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J Neurochem. 2005 Sep;94(6):1473-87. Epub 2005 Jul 22.

Functions and pathophysiological roles of phospholipase D in the brain.

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1
Department of Pharmaceutical Sciences, School of Pharmacy, Texas Tech University Health Science Center, Amarillo, Texas 79106, USA. jochen.klein@ttuhsc.edu

Abstract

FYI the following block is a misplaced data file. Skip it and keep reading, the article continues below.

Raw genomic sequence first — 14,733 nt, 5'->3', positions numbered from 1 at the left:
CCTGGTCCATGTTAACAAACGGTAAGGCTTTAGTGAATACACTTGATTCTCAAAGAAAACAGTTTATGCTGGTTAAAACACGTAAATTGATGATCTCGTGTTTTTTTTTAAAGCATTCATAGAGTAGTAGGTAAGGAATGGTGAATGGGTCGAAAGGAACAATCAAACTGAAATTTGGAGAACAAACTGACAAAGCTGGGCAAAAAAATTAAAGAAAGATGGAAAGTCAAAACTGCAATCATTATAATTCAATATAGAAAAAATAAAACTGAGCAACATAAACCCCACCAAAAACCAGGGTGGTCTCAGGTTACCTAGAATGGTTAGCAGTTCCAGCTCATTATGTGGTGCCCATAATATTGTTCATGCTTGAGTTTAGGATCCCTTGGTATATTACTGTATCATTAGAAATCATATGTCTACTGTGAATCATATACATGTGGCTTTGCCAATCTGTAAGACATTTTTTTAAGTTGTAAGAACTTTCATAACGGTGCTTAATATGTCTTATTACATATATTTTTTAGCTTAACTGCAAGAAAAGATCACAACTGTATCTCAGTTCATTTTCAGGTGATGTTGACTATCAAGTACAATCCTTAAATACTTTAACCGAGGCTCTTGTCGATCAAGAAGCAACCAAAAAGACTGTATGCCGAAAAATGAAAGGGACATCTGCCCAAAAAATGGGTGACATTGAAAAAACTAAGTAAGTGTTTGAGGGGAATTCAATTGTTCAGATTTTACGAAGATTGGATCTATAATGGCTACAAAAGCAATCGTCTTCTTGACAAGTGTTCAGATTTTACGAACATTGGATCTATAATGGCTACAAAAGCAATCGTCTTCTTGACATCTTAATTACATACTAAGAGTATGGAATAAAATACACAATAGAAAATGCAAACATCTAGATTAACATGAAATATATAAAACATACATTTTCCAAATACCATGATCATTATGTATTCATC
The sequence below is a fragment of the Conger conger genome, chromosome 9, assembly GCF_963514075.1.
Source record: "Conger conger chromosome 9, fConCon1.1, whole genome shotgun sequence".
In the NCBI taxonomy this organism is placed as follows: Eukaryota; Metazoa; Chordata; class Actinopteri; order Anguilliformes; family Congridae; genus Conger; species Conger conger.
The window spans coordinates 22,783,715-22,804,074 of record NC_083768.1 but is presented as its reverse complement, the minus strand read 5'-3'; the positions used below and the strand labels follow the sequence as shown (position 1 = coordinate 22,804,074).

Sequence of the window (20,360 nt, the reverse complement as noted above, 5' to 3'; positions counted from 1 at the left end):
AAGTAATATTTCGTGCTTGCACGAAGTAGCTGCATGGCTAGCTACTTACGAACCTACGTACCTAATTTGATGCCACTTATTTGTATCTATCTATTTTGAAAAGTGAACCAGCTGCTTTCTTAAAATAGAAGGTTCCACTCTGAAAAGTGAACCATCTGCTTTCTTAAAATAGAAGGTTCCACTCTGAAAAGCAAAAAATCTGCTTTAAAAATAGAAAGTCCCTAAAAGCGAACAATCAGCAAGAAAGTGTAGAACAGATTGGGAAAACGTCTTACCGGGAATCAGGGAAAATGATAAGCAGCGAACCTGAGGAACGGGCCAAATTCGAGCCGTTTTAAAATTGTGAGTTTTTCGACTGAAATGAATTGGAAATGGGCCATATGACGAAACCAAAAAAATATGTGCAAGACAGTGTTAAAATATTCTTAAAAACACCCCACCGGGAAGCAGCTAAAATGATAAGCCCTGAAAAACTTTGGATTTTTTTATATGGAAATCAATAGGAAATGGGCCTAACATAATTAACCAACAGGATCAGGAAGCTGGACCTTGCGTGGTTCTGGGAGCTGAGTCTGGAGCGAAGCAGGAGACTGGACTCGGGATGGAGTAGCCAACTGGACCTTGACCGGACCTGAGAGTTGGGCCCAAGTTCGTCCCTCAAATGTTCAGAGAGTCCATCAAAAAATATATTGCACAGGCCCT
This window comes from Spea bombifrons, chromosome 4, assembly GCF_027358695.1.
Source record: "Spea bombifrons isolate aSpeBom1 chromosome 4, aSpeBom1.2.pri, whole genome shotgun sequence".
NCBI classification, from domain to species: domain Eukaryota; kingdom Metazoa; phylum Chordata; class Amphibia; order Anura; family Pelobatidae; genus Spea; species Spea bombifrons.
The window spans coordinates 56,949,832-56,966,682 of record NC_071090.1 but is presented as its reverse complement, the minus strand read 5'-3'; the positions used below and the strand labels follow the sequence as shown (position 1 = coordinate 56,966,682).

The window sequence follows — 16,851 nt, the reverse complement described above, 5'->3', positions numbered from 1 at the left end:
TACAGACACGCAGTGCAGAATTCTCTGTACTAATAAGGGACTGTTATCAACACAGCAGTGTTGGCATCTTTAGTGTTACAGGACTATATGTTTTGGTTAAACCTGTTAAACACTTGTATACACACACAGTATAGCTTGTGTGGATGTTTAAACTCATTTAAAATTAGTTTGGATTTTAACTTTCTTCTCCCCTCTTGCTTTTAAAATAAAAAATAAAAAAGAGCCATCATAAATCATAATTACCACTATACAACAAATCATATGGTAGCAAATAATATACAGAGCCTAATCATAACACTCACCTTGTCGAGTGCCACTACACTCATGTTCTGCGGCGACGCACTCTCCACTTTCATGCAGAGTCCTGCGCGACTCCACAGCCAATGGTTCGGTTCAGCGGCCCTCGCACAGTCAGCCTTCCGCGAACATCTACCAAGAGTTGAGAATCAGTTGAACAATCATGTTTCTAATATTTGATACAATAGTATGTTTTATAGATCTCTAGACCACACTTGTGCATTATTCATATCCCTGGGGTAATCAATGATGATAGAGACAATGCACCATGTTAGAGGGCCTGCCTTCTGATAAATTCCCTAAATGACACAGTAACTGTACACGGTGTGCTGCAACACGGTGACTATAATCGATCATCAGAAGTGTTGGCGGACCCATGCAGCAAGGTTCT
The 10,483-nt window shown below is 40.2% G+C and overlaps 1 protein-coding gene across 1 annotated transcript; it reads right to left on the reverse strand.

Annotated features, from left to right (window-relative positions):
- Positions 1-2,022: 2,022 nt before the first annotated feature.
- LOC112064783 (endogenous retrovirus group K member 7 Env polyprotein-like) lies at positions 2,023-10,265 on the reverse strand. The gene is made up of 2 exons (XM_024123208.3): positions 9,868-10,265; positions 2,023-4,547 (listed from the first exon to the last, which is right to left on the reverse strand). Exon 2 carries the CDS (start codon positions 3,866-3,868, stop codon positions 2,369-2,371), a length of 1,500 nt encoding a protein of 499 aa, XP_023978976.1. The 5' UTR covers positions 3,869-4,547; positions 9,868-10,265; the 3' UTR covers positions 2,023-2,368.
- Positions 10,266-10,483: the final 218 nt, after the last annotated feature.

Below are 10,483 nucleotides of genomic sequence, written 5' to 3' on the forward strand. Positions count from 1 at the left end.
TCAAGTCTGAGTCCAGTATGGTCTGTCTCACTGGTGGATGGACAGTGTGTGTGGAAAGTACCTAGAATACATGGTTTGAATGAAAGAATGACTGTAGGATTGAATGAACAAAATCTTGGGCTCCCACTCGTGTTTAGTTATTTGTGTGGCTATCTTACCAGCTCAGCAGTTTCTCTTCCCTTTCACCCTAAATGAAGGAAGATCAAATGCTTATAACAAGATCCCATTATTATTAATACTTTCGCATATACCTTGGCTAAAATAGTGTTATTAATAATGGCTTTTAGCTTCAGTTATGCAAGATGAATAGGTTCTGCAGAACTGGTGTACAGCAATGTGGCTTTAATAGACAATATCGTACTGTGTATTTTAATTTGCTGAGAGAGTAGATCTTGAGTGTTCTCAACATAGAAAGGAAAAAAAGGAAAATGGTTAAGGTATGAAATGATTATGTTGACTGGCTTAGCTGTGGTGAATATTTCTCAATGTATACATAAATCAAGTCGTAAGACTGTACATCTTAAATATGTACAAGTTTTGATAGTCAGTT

Ten years after the isoforms of mammalian phospholipase D (PLD), PLD1 and 2, were cloned, their roles in the brain remain speculative but several lines of evidence now implicate these enzymes in basic cell functions such as vesicular trafficking as well as in brain development. Many mitogenic factors, including neurotransmitters and growth factors, activate PLD in neurons and astrocytes. Activation of PLD downstream of protein kinase C seems to be a required step for astroglial proliferation. The characteristic disruption of the PLD signaling pathway by ethanol probably contributes to the delay of brain growth in fetal alcohol syndrome. The post-natal increase of PLD activities concurs with synapto- and myelinogenesis in the brain and PLD is apparently involved in neurite formation. In the adult and aging brain, PLD activity has antiapoptotic properties suppressing ceramide formation. Increased PLD activities in acute and chronic neurodegeneration as well as in inflammatory processes are evidently due to astrogliosis and may be associated with protective responses of tissue repair and remodeling. ARF-regulated PLD participates in receptor endocytosis as well as in exocytosis of neurotransmitters where PLD seems to favor vesicle fusion by modifications of the shape and charge of lipid membranes. Finally, PLD activities contribute free choline for the synthesis of acetylcholine in the brain. Novel tools such as RNA interference should help to further elucidate the roles of PLD isoforms in brain physiology and pathology.

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